Are the 'Dumb-Dumbs' of Today the Winners of Tomorrow?
At this year's Inside Market Data and Inside Reference Data Awards dinner, guest speaker Davey Johnson─a former baseball player and manager, who was one of the early adopters of statistical analysis and long before "sabermetrics" was popularized in Michael Lewis' best-seller Moneyball─described how his teammates would ridicule his suggestions that they apply mathematical analysis to their playing. Johnson, a math major who also studied programming on early mainframe computers, said his efforts earned him the nickname "dumb-dumb" from fellow players who didn't realize what a game-changer this approach would become.
So it was only fitting that Johnson present the evening's awards, which reflect innovations like this─along with quality and service─in the world of market data rather than sports.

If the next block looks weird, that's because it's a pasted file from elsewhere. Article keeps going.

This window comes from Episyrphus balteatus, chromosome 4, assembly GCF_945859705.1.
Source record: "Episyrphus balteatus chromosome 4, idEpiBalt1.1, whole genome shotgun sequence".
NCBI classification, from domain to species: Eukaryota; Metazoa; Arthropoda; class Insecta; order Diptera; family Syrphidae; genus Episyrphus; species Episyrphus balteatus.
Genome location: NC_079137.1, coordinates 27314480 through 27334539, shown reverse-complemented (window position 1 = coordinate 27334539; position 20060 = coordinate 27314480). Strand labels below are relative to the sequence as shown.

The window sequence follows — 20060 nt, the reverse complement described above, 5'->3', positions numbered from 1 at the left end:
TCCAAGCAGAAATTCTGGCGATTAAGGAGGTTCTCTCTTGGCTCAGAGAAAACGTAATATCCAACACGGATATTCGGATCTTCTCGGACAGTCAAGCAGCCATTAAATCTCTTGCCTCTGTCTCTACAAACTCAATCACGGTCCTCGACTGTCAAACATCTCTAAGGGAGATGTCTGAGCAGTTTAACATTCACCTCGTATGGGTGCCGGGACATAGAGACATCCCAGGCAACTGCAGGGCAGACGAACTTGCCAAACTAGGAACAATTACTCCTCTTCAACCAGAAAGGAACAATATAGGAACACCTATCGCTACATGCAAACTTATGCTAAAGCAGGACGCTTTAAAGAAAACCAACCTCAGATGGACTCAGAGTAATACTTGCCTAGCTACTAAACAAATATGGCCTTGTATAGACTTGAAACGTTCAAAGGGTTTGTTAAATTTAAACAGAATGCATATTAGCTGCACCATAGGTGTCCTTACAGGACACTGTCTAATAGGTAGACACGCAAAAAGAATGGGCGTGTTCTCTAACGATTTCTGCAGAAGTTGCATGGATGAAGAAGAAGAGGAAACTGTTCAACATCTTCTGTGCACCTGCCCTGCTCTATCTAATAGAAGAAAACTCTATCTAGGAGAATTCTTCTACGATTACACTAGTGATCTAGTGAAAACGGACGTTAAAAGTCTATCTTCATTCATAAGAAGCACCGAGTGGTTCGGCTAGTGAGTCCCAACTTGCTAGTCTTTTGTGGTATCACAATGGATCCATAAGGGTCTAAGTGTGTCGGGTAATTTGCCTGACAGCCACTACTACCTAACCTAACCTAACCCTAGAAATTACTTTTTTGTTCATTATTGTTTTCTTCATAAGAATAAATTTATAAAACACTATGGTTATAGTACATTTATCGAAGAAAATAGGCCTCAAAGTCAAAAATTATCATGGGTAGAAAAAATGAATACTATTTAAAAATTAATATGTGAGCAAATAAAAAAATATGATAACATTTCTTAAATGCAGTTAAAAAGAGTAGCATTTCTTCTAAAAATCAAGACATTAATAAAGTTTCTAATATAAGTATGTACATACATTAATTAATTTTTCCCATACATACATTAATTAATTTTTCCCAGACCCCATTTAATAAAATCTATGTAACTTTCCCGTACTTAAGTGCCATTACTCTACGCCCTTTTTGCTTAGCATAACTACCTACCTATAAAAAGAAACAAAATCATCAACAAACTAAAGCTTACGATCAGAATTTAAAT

This year, Thomson Reuters won five awards, with Bloomberg─which won the award for best overall data vendor─and Interactive Data taking four apiece, and a host of other data providers splitting a total of 29 categories between them.
Living up to the spirit of innovation that the awards are designed to reflect, one of Interactive Data's wins was the Most Innovative Market Data Project for the vendor's Continuous Evaluated Pricing service that provides real-time evaluated prices for fixed income securities to provide a level of transparency and price discovery that has not existed until now.
Meanwhile, Bank of Montreal won the Best Reference Data Initiative category for its BMO Skyway initiative─a project implemented by Web Services data provider Xignite to deliver an on-demand platform for data sourcing and enterprise distribution.
On behalf of all those involved in the awards, we congratulate the winners and all the finalists. The competitive nature of the awards is a reflection of the amount of innovation within our industry, and it's our privilege to report on, recognize and reward that innovation-and we hope it will spur even greater efforts next year.
Dan and Anthony talk about how technologists—and traders—are portrayed in TV and on the big screen, and just how accurate those portrayals are.Subscribe to Weekly Wrap emails